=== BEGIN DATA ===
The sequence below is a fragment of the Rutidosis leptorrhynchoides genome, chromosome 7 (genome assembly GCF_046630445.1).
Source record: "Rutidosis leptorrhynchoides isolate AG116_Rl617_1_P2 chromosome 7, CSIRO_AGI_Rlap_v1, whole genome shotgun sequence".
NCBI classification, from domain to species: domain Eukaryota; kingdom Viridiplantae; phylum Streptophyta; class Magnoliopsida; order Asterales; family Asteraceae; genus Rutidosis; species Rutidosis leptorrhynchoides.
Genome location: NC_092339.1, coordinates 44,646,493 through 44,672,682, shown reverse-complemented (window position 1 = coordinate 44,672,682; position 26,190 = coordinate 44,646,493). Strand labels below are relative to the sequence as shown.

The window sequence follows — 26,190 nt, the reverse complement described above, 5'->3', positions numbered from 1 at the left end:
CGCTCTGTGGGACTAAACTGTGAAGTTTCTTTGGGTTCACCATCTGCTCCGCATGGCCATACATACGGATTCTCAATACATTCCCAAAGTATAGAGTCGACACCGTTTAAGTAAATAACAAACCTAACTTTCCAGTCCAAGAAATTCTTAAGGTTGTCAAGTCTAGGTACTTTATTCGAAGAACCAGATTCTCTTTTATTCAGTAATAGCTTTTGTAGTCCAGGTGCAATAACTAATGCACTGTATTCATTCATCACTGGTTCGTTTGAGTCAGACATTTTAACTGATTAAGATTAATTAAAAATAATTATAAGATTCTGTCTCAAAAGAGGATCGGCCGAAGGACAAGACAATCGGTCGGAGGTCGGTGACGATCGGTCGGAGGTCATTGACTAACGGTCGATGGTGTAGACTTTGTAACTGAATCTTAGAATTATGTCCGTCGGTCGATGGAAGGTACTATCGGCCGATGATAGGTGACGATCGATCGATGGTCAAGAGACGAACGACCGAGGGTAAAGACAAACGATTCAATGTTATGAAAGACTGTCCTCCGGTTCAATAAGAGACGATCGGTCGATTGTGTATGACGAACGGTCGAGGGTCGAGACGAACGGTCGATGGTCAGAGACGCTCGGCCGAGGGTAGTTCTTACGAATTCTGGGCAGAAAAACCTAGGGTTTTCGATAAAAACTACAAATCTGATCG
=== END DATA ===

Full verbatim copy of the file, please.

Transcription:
The sequence below is a fragment of the Rutidosis leptorrhynchoides genome, chromosome 7 (genome assembly GCF_046630445.1).
Source record: "Rutidosis leptorrhynchoides isolate AG116_Rl617_1_P2 chromosome 7, CSIRO_AGI_Rlap_v1, whole genome shotgun sequence".
NCBI classification, from domain to species: domain Eukaryota; kingdom Viridiplantae; phylum Streptophyta; class Magnoliopsida; order Asterales; family Asteraceae; genus Rutidosis; species Rutidosis leptorrhynchoides.
Genome location: NC_092339.1, coordinates 44,646,493 through 44,672,682, shown reverse-complemented (window position 1 = coordinate 44,672,682; position 26,190 = coordinate 44,646,493). Strand labels below are relative to the sequence as shown.

The window sequence follows — 26,190 nt, the reverse complement described above, 5'->3', positions numbered from 1 at the left end:
CGCTCTGTGGGACTAAACTGTGAAGTTTCTTTGGGTTCACCATCTGCTCCGCATGGCCATACATACGGATTCTCAATACATTCCCAAAGTATAGAGTCGACACCGTTTAAGTAAATAACAAACCTAACTTTCCAGTCCAAGAAATTCTTAAGGTTGTCAAGTCTAGGTACTTTATTCGAAGAACCAGATTCTCTTTTATTCAGTAATAGCTTTTGTAGTCCAGGTGCAATAACTAATGCACTGTATTCATTCATCACTGGTTCGTTTGAGTCAGACATTTTAACTGATTAAGATTAATTAAAAATAATTATAAGATTCTGTCTCAAAAGAGGATCGGCCGAAGGACAAGACAATCGGTCGGAGGTCGGTGACGATCGGTCGGAGGTCATTGACTAACGGTCGATGGTGTAGACTTTGTAACTGAATCTTAGAATTATGTCCGTCGGTCGATGGAAGGTACTATCGGCCGATGATAGGTGACGATCGATCGATGGTCAAGAGACGAACGACCGAGGGTAAAGACAAACGATTCAATGTTATGAAAGACTGTCCTCCGGTTCAATAAGAGACGATCGGTCGATTGTGTATGACGAACGGTCGAGGGTCGAGACGAACGGTCGATGGTCAGAGACGCTCGGCCGAGGGTAGTTCTTACGAATTCTGGGCAGAAAAACCTAGGGTTTTCGATAAAAACTACAAATCTGATCG